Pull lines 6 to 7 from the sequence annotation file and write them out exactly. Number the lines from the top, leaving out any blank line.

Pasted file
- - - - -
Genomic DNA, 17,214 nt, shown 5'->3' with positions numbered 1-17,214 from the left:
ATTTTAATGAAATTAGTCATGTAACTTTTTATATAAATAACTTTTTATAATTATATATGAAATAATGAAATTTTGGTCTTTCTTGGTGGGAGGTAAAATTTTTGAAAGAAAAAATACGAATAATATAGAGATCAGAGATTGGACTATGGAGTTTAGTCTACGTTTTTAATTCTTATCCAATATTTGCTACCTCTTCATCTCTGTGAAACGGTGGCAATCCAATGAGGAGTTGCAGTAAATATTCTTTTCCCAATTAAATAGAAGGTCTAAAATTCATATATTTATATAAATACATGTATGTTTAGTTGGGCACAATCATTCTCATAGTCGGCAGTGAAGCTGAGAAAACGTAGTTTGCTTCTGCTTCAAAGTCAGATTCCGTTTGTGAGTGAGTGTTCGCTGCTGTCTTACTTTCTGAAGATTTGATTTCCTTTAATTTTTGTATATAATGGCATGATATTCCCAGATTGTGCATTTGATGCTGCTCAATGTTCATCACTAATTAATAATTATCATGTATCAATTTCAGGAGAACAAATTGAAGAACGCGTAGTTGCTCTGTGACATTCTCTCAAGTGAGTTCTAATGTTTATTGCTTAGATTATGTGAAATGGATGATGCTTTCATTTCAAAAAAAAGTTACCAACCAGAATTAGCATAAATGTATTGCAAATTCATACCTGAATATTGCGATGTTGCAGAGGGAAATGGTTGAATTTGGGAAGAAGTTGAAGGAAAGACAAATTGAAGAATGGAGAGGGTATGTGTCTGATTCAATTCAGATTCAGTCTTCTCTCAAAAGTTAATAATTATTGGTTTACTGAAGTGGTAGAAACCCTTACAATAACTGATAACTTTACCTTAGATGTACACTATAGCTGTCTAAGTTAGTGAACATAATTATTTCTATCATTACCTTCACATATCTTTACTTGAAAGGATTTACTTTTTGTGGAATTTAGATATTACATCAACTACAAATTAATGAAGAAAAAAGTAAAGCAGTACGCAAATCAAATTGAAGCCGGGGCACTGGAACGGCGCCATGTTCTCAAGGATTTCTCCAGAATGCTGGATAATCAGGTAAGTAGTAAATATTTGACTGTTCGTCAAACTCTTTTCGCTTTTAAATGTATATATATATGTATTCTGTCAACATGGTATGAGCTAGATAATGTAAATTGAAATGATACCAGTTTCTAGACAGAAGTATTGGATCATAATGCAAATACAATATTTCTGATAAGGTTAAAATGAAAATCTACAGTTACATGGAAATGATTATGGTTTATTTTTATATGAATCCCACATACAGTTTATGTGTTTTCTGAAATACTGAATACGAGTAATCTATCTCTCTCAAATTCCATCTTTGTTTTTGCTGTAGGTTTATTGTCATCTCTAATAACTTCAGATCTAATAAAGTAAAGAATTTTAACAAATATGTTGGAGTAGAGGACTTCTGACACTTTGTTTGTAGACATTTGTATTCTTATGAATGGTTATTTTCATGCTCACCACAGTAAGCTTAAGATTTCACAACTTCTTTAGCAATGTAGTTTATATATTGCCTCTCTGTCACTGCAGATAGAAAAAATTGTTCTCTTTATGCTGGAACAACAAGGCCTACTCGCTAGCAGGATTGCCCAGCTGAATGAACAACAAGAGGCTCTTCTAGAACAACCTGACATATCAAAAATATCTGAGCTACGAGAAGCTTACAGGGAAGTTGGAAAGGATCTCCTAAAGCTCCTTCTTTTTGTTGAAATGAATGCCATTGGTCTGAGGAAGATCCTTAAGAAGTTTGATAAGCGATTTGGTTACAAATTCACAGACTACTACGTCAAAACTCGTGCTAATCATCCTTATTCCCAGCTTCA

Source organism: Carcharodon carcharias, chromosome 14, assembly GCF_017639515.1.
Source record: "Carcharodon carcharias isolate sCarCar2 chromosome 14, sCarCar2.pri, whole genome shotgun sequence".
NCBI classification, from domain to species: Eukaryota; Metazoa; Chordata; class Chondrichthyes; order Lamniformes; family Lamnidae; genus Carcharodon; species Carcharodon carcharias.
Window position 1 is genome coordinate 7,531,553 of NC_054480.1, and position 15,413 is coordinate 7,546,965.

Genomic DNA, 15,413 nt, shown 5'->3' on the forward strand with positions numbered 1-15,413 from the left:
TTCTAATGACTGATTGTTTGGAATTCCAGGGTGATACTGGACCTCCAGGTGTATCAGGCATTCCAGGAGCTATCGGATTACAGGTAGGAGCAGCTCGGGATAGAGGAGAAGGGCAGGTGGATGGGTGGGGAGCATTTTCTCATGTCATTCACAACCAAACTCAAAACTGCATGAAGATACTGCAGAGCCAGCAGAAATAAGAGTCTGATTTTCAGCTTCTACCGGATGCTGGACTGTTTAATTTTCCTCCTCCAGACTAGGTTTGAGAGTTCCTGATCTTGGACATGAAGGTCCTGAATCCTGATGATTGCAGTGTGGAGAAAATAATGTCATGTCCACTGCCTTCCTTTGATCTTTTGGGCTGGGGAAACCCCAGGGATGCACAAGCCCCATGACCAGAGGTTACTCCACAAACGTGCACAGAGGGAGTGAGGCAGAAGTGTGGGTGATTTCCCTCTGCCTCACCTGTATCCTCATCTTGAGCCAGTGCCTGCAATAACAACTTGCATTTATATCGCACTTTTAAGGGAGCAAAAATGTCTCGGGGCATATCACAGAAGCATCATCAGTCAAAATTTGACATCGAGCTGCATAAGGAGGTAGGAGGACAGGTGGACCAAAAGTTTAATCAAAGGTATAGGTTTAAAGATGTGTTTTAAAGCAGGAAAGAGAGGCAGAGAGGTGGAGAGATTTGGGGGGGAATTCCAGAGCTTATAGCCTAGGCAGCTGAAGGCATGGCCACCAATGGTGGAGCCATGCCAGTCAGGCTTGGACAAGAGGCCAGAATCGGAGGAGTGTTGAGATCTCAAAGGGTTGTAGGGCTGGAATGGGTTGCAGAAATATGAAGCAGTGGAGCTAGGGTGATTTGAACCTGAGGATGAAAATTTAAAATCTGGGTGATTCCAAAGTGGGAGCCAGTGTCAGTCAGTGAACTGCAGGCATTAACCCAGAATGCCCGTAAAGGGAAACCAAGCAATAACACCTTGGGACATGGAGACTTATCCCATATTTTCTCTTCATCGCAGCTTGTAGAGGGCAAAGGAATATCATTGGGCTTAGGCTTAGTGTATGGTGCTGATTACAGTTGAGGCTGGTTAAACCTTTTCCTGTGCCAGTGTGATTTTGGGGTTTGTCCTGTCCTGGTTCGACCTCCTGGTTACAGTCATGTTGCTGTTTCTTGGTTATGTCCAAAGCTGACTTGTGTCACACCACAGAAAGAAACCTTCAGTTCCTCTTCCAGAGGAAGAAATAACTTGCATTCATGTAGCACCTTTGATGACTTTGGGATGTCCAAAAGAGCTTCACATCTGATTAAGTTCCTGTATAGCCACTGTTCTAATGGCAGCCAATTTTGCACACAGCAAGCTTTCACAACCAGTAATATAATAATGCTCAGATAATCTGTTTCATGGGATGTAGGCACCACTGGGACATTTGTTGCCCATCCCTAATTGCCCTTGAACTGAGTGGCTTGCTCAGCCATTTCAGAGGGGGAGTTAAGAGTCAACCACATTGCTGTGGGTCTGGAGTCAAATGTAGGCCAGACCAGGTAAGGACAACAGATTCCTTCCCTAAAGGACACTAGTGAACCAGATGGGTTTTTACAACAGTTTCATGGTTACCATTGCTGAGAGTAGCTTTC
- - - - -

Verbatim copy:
Window position 1 is genome coordinate 7,531,553 of NC_054480.1, and position 15,413 is coordinate 7,546,965.

Genomic DNA, 15,413 nt, shown 5'->3' on the forward strand with positions numbered 1-15,413 from the left: